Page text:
Last May, the Russian Navy christened its latest oceanographic research vessel. Built for deep sea research and rescue operations, it’s currently conducting operations in the Atlantic Ocean.
"The Yantar is equipped with a unique on-board scientific research complex which enables it to collect data on the ocean environment, both in motion and on hold," said Alexei Burilichev, head of the deepwater research department at the Russian Defense Ministry. "There are no similar complexes anywhere."
But despite the Yantar’s peaceful purpose, its presence has put the US military on high-alert.
Senior defense officials speaking to Fox News say they have been monitoring the vessel since it was first spotted by satellites in the North Atlantic, believing it to be a spy ship.
Now that it’s nearing its destination of Cuba, officials have raised panic over the fact that the Yantar is 300 miles off the coast of a US submarine base in Kings Bay, Georgia. Never mind that the ship’s location is in international waters and part of an ordinary sea route to Cuba.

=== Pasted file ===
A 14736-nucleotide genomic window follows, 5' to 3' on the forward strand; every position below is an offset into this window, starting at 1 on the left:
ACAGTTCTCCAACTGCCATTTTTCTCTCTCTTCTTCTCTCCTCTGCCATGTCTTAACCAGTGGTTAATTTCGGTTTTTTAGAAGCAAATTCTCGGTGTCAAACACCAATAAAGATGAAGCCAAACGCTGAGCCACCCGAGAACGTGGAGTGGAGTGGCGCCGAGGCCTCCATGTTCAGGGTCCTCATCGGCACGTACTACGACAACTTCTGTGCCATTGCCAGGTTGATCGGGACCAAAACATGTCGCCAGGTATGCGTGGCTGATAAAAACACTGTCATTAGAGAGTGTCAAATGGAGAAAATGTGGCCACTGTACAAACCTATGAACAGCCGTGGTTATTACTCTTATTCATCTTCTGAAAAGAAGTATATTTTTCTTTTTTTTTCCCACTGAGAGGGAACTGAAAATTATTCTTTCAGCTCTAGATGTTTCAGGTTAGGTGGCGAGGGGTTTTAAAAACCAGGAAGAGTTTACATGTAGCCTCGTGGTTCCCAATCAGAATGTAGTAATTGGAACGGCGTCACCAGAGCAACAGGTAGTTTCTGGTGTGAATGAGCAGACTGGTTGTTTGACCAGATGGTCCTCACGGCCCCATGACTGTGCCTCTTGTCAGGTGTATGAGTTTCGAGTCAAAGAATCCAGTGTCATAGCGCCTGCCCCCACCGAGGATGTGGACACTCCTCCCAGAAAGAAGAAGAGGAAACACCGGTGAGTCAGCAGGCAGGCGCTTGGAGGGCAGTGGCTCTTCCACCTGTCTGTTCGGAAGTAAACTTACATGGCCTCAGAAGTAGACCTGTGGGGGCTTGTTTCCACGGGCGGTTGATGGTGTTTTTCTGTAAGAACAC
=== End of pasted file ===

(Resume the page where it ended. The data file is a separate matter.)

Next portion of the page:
"I can confirm that we are aware of the Russian vessel operating in international waters off the East Coast of the United States," Pentagon Lieutenant Colonel Tom Crosson told Sputnik. "We [US Department of Defense] are not discussing this with Russia."
According to the Washington Free Beacon, Pentagon officials believe that the ship’s research equipment is being used to surveil the seafloor for sensors, and may even be cutting underwater communication cables.
"It seems more likely they’d use their underwater sensors to map out defenses to prepare for future operations, and to avoid, blind, or destroy the sensors," Steffan Watkins, an intelligence analyst who monitors Russian ship movements, told the Free Beacon.
No justification was offered for those claims, and officials gave no indications that any cables were, in fact, severed. The Pentagon would surely notice that kind of damage immediately.
These suspicions seem to be based entirely on the fact that the Yantar contains gear capable of cutting cables, but as the Free Beacon points out, those are “used to rescue submarines if they become entangled” in underwater obstacles.
This could in fact be a case of the US military projecting its own actions onto others.
When asked by Fox News if the US used scientific research vessels to conduct covert reconnaissance missions, an anonymous senior defense official gave an interesting response.
"Of course we do," he said, "what do you think all those 'oceanographic ships' are doing, studying whales?"
US intelligence will likely continue to monitor the Yantar as it continues its operations. Lieutenant Crosson did, however, acknowledge that the US recognizes the freedom of all sovereign nations to navigate in international waters, as well as visit countries with which they have concluded agreements.